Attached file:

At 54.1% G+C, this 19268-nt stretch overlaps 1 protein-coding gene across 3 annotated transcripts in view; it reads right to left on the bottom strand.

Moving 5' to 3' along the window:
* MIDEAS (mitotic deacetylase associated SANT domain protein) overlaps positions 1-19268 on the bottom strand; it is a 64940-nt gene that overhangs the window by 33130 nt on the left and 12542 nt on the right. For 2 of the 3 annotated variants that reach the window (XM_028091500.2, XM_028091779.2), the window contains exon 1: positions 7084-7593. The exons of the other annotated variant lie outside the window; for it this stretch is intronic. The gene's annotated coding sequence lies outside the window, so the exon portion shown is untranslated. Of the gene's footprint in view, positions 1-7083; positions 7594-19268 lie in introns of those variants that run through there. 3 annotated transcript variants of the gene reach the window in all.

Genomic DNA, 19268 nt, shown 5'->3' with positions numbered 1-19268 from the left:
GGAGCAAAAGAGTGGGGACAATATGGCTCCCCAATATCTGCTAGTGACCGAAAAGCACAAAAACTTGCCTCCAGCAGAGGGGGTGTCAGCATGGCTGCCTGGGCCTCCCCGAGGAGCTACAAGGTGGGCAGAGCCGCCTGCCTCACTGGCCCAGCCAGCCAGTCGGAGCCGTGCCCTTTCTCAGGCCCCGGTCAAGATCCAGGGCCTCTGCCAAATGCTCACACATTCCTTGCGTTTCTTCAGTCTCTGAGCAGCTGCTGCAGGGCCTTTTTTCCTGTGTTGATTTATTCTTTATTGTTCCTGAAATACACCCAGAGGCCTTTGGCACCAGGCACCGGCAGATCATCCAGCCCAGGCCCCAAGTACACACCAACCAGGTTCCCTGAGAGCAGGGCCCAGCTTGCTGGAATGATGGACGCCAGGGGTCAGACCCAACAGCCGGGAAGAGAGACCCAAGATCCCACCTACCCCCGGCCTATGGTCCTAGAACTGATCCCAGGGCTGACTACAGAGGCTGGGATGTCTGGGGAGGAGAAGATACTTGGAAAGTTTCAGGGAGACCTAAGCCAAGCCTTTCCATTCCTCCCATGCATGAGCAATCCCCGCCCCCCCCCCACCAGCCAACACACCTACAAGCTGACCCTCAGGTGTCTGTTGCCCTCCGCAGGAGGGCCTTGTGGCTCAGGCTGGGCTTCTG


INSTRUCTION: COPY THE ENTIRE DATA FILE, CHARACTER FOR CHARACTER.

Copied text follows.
At 54.1% G+C, this 19268-nt stretch overlaps 1 protein-coding gene across 3 annotated transcripts in view; it reads right to left on the bottom strand.

Moving 5' to 3' along the window:
* MIDEAS (mitotic deacetylase associated SANT domain protein) overlaps positions 1-19268 on the bottom strand; it is a 64940-nt gene that overhangs the window by 33130 nt on the left and 12542 nt on the right. For 2 of the 3 annotated variants that reach the window (XM_028091500.2, XM_028091779.2), the window contains exon 1: positions 7084-7593. The exons of the other annotated variant lie outside the window; for it this stretch is intronic. The gene's annotated coding sequence lies outside the window, so the exon portion shown is untranslated. Of the gene's footprint in view, positions 1-7083; positions 7594-19268 lie in introns of those variants that run through there. 3 annotated transcript variants of the gene reach the window in all.

Genomic DNA, 19268 nt, shown 5'->3' with positions numbered 1-19268 from the left:
GGAGCAAAAGAGTGGGGACAATATGGCTCCCCAATATCTGCTAGTGACCGAAAAGCACAAAAACTTGCCTCCAGCAGAGGGGGTGTCAGCATGGCTGCCTGGGCCTCCCCGAGGAGCTACAAGGTGGGCAGAGCCGCCTGCCTCACTGGCCCAGCCAGCCAGTCGGAGCCGTGCCCTTTCTCAGGCCCCGGTCAAGATCCAGGGCCTCTGCCAAATGCTCACACATTCCTTGCGTTTCTTCAGTCTCTGAGCAGCTGCTGCAGGGCCTTTTTTCCTGTGTTGATTTATTCTTTATTGTTCCTGAAATACACCCAGAGGCCTTTGGCACCAGGCACCGGCAGATCATCCAGCCCAGGCCCCAAGTACACACCAACCAGGTTCCCTGAGAGCAGGGCCCAGCTTGCTGGAATGATGGACGCCAGGGGTCAGACCCAACAGCCGGGAAGAGAGACCCAAGATCCCACCTACCCCCGGCCTATGGTCCTAGAACTGATCCCAGGGCTGACTACAGAGGCTGGGATGTCTGGGGAGGAGAAGATACTTGGAAAGTTTCAGGGAGACCTAAGCCAAGCCTTTCCATTCCTCCCATGCATGAGCAATCCCCGCCCCCCCCCCACCAGCCAACACACCTACAAGCTGACCCTCAGGTGTCTGTTGCCCTCCGCAGGAGGGCCTTGTGGCTCAGGCTGGGCTTCTG